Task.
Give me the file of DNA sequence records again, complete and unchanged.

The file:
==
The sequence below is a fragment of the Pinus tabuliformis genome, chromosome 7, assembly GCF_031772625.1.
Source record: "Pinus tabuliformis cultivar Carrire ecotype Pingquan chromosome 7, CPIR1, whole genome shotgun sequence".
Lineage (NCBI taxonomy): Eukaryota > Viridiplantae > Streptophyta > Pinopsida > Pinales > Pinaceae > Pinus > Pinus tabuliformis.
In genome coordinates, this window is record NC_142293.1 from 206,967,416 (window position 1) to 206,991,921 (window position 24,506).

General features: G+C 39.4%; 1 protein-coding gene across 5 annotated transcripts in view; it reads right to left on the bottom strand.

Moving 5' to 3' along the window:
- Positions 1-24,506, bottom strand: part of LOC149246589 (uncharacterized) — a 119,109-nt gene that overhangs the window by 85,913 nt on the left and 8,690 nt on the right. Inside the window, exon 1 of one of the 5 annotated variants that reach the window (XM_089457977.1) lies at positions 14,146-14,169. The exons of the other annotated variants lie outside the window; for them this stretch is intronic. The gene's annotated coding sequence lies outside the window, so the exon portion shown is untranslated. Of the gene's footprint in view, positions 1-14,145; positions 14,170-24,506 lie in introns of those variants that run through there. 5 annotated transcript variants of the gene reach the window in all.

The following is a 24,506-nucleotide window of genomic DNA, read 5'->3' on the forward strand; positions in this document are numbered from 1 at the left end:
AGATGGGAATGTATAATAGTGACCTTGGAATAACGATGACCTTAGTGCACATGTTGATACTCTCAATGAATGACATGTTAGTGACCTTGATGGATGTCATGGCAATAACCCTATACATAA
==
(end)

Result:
The sequence below is a fragment of the Pinus tabuliformis genome, chromosome 7, assembly GCF_031772625.1.
Source record: "Pinus tabuliformis cultivar Carrire ecotype Pingquan chromosome 7, CPIR1, whole genome shotgun sequence".
Lineage (NCBI taxonomy): Eukaryota > Viridiplantae > Streptophyta > Pinopsida > Pinales > Pinaceae > Pinus > Pinus tabuliformis.
In genome coordinates, this window is record NC_142293.1 from 206,967,416 (window position 1) to 206,991,921 (window position 24,506).

General features: G+C 39.4%; 1 protein-coding gene across 5 annotated transcripts in view; it reads right to left on the bottom strand.

Moving 5' to 3' along the window:
- Positions 1-24,506, bottom strand: part of LOC149246589 (uncharacterized) — a 119,109-nt gene that overhangs the window by 85,913 nt on the left and 8,690 nt on the right. Inside the window, exon 1 of one of the 5 annotated variants that reach the window (XM_089457977.1) lies at positions 14,146-14,169. The exons of the other annotated variants lie outside the window; for them this stretch is intronic. The gene's annotated coding sequence lies outside the window, so the exon portion shown is untranslated. Of the gene's footprint in view, positions 1-14,145; positions 14,170-24,506 lie in introns of those variants that run through there. 5 annotated transcript variants of the gene reach the window in all.

The following is a 24,506-nucleotide window of genomic DNA, read 5'->3' on the forward strand; positions in this document are numbered from 1 at the left end:
AGATGGGAATGTATAATAGTGACCTTGGAATAACGATGACCTTAGTGCACATGTTGATACTCTCAATGAATGACATGTTAGTGACCTTGATGGATGTCATGGCAATAACCCTATACATAA